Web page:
Jeff Sharlet is right that the "end of the religious right" has been breathlessly predicted many times before, and that evangelical Christians aren't going to cease being an important force in American life just because their supposed "crack-up" was splashed on the cover of the Times Magazine. And Father Neuhaus is certainly right to point out the silliness of liberal mood swings where social conservatism is concerned: As he writes, they "scare themselves by creating the boogeyman of a monolithic theocratic assault and then console themselves that the advancing forces are in disarray." (You can read Sharlet's post, in part, as a furious scream directed at suddenly-complacent liberals: "Don't you get it! The boogeyman's still out there ... homeschooling its children ... telling them not to have sex before marriage ... running crisis pregnancy centers ... trying to convert the heathen overseas - and it'll get us eventually!")
But while the Times article in question didn't deliver anything close to what was promised by its over-the-top advertising and sweeping claims, I think its core points, however modest, were all worthy of note: First, that the close personal identification evangelicals felt with George W. Bush has given way to a certain amount of disillusionment with his Presidency, which feeds into a suspicion of politics in general that's always latent among conservative Christians; second, that the issue matrix, if you will, for religious conservatives may be slowly changing, with concerns about the environment and global poverty rising and the focus on homosexuality, in particular, diminishing; and third, that "none of the 2008 Republican front-runners come close to measuring up to President Bush in the eyes of the evangelical faithful," which is creating significant fault lines and stresses as social conservatives decide where to cast their vote, stresses which didn't really exist over the past eight years.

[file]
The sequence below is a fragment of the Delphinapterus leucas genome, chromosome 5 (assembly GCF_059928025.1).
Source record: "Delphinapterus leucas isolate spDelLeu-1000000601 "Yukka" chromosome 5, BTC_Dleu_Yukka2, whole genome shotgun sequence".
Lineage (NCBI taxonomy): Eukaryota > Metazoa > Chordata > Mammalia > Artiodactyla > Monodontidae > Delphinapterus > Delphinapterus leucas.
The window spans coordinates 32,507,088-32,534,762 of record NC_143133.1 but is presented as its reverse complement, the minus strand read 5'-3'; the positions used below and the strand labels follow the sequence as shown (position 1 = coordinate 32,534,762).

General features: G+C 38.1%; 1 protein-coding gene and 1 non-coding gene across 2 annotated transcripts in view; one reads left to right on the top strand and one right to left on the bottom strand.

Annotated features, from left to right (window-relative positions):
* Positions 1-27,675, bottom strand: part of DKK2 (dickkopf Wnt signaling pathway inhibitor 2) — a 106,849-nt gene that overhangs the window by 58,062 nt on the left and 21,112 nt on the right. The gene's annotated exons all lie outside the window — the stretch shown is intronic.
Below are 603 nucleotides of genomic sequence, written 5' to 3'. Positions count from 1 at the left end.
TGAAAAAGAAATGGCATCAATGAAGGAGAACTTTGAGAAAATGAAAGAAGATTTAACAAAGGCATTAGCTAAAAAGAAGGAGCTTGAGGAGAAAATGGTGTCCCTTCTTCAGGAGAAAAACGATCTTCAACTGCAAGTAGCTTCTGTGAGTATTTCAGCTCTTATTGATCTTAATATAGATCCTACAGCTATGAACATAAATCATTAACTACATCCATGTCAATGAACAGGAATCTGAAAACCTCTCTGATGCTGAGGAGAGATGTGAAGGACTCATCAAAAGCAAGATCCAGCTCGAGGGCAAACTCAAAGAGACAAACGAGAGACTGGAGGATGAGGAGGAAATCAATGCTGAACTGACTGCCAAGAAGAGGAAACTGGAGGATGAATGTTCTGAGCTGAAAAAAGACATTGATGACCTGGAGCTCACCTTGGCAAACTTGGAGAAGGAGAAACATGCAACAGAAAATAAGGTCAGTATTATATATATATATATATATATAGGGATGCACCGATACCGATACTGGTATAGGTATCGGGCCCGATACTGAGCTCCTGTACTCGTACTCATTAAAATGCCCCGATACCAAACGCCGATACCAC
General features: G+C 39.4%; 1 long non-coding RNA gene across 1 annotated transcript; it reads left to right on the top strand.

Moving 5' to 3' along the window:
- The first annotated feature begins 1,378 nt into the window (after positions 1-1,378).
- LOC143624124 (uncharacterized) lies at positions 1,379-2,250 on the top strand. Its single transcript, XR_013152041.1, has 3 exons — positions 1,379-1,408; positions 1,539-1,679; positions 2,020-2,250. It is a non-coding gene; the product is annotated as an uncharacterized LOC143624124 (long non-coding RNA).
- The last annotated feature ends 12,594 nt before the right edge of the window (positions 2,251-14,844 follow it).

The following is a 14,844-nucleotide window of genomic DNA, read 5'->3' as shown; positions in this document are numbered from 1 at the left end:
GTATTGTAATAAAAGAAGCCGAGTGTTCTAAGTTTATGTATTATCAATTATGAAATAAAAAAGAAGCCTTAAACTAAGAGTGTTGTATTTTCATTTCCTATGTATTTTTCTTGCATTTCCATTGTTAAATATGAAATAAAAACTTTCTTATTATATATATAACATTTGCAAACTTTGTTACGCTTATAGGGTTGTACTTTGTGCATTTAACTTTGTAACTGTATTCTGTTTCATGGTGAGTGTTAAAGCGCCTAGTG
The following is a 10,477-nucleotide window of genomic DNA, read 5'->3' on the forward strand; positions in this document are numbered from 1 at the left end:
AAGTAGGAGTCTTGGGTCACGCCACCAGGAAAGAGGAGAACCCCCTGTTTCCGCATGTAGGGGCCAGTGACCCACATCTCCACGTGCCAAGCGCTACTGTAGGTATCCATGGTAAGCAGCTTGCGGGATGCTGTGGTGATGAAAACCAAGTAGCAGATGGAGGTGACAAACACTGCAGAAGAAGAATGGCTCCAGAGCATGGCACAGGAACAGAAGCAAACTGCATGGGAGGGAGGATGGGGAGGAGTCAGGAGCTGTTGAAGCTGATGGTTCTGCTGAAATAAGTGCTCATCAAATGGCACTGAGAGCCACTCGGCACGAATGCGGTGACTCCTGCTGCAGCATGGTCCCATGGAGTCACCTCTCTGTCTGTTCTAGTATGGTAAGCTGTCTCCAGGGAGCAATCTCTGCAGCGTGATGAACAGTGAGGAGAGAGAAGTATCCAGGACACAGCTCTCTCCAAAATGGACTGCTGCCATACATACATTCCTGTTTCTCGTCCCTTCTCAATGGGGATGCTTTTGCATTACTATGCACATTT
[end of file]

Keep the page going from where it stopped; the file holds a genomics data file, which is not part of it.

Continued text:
So yes, as Fr. Neuhaus writes, "there is no evangelical crackup ... there is a normalization of conservative Christian activism in the public square. As on the left, organizations and activists on the right maneuver mightily to direct sometimes contentious constituencies toward their preferred political outcomes." But it's precisely as a look at some of the arguments associated with this maneuvering that - once I tuned out the heavy breathing - I found David Kirkpatrick's article to be an interesting read.
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